We know him best as “Sweet Micky”, a talented musician whose wild stage antics brought an element of shock to Haitian entertainment. In the late 1980s, he started out as any one of a number of notable Haitian talents and went simply by his name, Michel Martelly. Michel’s career began with the success of early releases with fun titles like, “Woule, Woule”, “Anba Rad La”, “The Sweetest” etc. However, real fame and international success came with the creation of a sub-identity “Sweet Micky”. It was the wild and uninhibited Micky that became a household name among Haitians. Sweet Micky’s irreverent style, controversial albums and frequent feuds with rival bands, made Michel Martelly wealthy and famous.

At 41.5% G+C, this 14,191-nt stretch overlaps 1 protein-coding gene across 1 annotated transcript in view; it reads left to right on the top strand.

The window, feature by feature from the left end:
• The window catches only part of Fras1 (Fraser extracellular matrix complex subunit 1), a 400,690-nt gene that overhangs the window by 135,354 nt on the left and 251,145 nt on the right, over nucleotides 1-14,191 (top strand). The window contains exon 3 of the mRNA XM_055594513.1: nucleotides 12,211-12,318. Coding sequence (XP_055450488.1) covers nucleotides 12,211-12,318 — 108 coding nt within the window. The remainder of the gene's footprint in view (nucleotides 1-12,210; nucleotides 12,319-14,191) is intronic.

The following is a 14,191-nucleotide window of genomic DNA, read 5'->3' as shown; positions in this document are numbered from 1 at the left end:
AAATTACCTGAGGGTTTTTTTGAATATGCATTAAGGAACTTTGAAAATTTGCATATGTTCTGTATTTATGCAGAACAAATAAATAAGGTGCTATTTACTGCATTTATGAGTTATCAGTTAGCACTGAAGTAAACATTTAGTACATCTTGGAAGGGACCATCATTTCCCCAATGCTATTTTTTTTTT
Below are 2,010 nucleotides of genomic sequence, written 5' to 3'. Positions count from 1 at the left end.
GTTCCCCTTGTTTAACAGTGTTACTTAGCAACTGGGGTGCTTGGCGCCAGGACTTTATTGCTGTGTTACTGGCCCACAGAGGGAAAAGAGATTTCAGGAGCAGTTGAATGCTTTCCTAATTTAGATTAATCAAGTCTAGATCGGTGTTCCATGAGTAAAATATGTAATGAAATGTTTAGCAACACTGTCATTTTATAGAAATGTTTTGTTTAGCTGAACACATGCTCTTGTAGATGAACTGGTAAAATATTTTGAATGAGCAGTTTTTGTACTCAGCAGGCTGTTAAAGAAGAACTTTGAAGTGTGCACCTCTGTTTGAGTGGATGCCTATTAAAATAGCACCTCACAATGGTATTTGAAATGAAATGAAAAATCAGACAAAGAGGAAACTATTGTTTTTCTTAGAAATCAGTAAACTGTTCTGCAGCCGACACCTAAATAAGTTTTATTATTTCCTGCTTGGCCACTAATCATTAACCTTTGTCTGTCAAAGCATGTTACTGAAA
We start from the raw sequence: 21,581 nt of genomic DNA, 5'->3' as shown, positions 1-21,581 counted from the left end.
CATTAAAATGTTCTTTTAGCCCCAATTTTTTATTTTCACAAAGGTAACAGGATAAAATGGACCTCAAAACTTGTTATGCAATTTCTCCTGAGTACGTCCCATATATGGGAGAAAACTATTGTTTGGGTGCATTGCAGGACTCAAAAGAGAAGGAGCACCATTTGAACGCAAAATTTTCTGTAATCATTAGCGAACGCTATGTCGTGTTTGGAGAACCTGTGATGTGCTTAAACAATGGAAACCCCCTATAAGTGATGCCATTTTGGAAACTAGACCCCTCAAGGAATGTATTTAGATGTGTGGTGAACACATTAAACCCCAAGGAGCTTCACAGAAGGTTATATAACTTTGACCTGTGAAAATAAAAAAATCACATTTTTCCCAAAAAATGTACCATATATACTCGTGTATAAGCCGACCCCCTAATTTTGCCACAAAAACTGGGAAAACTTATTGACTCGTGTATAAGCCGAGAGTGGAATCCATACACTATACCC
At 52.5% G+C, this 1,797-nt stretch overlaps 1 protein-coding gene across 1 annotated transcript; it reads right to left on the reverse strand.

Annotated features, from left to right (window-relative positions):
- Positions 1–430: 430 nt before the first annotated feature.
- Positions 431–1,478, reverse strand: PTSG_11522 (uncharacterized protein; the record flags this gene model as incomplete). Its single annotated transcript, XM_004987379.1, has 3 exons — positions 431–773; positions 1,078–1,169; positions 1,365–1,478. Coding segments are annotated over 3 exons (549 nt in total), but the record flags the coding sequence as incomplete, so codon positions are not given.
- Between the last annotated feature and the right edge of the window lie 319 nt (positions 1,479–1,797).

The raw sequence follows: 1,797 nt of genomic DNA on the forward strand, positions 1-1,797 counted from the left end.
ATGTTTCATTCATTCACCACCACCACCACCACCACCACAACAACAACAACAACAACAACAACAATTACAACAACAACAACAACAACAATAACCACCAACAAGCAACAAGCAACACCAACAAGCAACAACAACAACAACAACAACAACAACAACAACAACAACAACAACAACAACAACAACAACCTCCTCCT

Martelly came into the Haitian music industry during turbulent times. In the early 1990s, the Island was in political free-fall after the ouster of the Duvalier regime. The populace had democratically elected a progressive yet controversial former priest, Jean Bertrand Aristide and within a year he was exiled by Haiti’s military. Haiti’s popular music Konpa, was struggling as a new generation preferred the sound of Zouk, which had its origins in Guadeloupe and Martinique. Michel Martelly’s act was one among a new generation of artists that met the challenge of Zouk by using technology to reduce the man-power it took to man live Konpa shows and moved its sound into the new digital format.Read more